Besides the lack of clarity, Kregar argues that “cable operators should pay a reasonable amount per subscriber, at least 2 euros per month.” The cable operators, however, currently only have to pay 0.83 euro per active subscriber plus 0.01 euro for each channel above 50 channels. Through a specific clause, the total amount appears to have been lowered to 0.56 euro for a maximum of 100 channels and 0.59 euro for more than 100 channels, if cable operators and AIPA sign the relevant contract within sixty days.[4] Why the operators receive such a huge discount is not clear from the contract.

Kregar is not the only one confused by his royalty statement from AIPA. Others point to the same issue with royalty statements that mention “Prejudem 2015” or “Avans” (advance), which makes up more than 90% of all royalties. So no monitoring nor specification of actual use in the cable system, but advance payments, while it is unclear what the royalties actually should be. Though there may be a reason for an advance fee at some point, it is unclear why the actual use in the given year is not monitored, despite the fact that this was done in the past and seems to be even easier today, given the increased technical means available.

The Licensing Procedure

In Slovenia, the Slovenian Intellectual Property Office (SIPO) issues licenses to CMOs for the collective management of rights of co-authors or audiovisual works. As there initially was no specific CMO for audiovisual works, a temporary license was issued to SAZAS, a CMO dealing with musical rights. In 2008, an application for a license was sent to SIPO by AIPA, a new organization that was established specifically for the rights for audiovisual works.

The licenses that SIPO finally issued in 2010 and 2012 include lengthy summaries of the whole application procedure. According to the license from SIPO, the licensing procedure started in July 2008, when AIPA filed the application for the collective management of rights of authors, performers and film producers of audiovisual works. The application enclosed their Statute, Rules on distribution and a list of persons who authorized the collecting society to act on their behalf. According to SIPO, however, the documents that AIPA attached to the application were insufficient. A September 25th 2008 letter from SIPO, based on Slovenian Copyright Law, asked for a statement on the number of persons who had authorized the CMO to manage their rights, an evaluation of the economic significance of rights for the efficiency of management, evidence of the CMO’s material base and a clarification on how they intend to insure the continuous management of cable retransmission rights. According to the Copyright Act (art 146), all these documents and information needed to be sent to SIPO with the application, in this case no later than with the July 2008 application.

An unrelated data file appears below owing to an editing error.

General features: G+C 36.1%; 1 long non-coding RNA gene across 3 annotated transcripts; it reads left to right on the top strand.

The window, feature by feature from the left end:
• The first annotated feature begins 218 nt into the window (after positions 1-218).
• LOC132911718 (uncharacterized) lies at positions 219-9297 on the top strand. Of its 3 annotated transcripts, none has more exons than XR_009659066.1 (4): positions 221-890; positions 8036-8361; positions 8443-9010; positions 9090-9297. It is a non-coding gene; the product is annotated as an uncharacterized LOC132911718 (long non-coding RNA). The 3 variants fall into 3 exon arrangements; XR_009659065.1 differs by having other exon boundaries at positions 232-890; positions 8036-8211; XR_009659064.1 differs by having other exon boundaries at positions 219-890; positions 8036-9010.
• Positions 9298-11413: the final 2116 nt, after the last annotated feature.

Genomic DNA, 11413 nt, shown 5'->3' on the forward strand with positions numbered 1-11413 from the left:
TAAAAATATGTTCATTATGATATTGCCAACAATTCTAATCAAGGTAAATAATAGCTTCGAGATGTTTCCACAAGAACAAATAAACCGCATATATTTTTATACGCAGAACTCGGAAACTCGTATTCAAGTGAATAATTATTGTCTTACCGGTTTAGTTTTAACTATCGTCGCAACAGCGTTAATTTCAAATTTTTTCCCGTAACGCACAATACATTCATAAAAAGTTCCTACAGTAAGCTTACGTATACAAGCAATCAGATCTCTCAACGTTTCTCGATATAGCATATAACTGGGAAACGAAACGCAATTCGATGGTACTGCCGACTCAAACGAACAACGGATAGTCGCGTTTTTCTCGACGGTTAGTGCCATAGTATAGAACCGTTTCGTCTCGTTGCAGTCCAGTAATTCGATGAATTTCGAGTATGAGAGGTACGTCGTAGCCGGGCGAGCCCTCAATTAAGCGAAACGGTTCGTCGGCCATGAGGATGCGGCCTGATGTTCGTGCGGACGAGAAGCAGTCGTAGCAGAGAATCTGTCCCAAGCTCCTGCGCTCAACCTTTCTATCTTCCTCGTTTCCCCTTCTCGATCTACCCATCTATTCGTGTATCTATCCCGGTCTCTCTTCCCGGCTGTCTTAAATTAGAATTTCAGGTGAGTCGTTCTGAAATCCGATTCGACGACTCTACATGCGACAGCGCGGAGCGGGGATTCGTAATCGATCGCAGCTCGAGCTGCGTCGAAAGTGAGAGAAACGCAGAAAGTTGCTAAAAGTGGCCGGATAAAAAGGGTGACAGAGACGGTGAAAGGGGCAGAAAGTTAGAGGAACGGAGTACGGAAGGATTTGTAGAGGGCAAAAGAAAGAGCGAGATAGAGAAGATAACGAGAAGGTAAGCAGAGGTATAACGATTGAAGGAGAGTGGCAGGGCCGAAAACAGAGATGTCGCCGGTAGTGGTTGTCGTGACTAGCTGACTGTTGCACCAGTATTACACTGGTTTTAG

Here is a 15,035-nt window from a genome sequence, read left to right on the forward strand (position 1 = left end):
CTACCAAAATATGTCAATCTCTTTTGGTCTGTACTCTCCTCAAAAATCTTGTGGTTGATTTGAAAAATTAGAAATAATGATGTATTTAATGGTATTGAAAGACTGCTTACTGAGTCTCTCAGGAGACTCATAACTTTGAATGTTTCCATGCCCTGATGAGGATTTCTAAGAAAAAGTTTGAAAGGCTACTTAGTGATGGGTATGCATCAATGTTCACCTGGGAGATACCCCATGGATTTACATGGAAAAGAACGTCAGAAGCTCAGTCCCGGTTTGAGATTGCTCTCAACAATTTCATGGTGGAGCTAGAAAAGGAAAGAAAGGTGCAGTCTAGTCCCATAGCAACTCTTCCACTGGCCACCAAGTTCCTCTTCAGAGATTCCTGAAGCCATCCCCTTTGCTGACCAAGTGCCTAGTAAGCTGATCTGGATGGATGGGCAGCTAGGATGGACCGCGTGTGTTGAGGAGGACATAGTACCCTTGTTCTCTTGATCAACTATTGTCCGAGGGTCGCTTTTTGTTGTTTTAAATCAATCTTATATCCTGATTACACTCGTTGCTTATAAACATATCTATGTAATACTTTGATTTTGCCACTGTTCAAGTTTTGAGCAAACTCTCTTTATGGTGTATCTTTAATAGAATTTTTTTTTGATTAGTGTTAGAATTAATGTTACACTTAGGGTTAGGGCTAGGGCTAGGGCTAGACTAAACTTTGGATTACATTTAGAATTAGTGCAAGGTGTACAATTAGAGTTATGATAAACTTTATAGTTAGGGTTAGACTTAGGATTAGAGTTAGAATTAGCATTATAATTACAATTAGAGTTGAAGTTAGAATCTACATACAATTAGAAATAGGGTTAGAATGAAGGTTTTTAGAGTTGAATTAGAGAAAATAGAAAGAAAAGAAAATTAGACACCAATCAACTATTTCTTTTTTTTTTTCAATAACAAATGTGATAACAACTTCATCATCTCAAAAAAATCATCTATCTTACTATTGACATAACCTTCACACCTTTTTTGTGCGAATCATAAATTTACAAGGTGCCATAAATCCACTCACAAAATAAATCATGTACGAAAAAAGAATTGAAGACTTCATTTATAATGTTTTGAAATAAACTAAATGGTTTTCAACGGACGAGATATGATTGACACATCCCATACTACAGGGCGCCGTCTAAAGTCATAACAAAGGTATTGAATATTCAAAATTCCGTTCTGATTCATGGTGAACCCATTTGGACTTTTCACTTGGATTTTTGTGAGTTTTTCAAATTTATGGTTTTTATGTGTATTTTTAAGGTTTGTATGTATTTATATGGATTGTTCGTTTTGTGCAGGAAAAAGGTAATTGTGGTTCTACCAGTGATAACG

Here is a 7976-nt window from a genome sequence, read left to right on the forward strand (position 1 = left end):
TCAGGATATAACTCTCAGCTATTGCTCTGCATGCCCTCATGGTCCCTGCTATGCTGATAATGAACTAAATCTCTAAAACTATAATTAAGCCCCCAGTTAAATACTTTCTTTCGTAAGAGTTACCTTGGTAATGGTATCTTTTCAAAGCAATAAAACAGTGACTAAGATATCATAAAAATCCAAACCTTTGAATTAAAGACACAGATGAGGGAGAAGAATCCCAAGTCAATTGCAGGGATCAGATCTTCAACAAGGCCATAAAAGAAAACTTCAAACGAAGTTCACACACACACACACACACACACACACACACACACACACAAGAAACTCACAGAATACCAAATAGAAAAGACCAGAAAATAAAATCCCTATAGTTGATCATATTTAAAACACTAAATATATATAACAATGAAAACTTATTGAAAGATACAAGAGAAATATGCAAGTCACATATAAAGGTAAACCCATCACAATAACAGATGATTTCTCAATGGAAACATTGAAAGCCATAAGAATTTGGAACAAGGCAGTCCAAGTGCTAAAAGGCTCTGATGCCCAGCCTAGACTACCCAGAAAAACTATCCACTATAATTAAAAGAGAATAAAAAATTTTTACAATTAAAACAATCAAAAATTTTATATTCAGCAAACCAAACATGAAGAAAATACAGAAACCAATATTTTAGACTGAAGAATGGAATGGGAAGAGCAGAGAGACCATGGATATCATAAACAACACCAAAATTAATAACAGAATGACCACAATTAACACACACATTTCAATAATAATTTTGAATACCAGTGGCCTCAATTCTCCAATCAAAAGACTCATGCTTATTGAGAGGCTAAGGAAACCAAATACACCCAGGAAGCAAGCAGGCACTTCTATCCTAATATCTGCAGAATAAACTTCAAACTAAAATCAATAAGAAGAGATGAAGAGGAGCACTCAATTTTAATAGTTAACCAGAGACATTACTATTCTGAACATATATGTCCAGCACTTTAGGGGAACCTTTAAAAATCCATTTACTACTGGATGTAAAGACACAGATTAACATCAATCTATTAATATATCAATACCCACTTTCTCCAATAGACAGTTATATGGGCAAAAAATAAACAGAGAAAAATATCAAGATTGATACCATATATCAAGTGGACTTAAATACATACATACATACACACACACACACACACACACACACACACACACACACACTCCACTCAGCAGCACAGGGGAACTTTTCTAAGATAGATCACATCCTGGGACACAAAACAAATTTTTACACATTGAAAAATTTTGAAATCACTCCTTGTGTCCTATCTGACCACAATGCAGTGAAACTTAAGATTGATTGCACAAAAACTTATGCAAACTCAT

On November 6th 2008, AIPA replied that they had not obtained the authorization from the rights-holders because they did not yet exist as a collecting society, but they nevertheless had the support of the entire Slovenian audiovisual community and were representing 97% of all works.

When asked about the claims of wide support, Tomislav Cegnar, founder and director of the Association of Audiovisual Authors (AVA), shook his head. “The repertoire that was assigned to VG Media, EBU and AGICOA alone, which did not authorize AIPA, already represents over 50% of all audiovisual content aired in Slovenia, so it’s hard to imagine how they end up at 97%. Furthermore, it was suggested they were authorized by big foreign parties, like Universal, but we never saw any proof of that.”

On October 23rd 2008, SAZAS filed an application to be awarded the status of a by-participant in the procedure that was in motion. With its resolution of March 17th 2009, SIPO rejected this application, because SAZAS had no legal interest to enter in the procedure, according to SIPO. On July 22nd 2010, SAZAS filed another request and again SIPO dismissed it on the grounds of lack of legal interest.[5]

On October 30th 2008, Cegnar, director of AVA, objected to the permit being issued to the applicant. SIPO asked AVA to describe the legal interest and subsequently dismissed the request on January 19th 2009, because the answer came too late and AVA had been registered too late, according to SIPO, though it was registered earlier, on November 26th 2008. On April 19th 2010, AVA filed a new request to become a by-participant in the procedure, but SIPO decided AVA had no legal interest.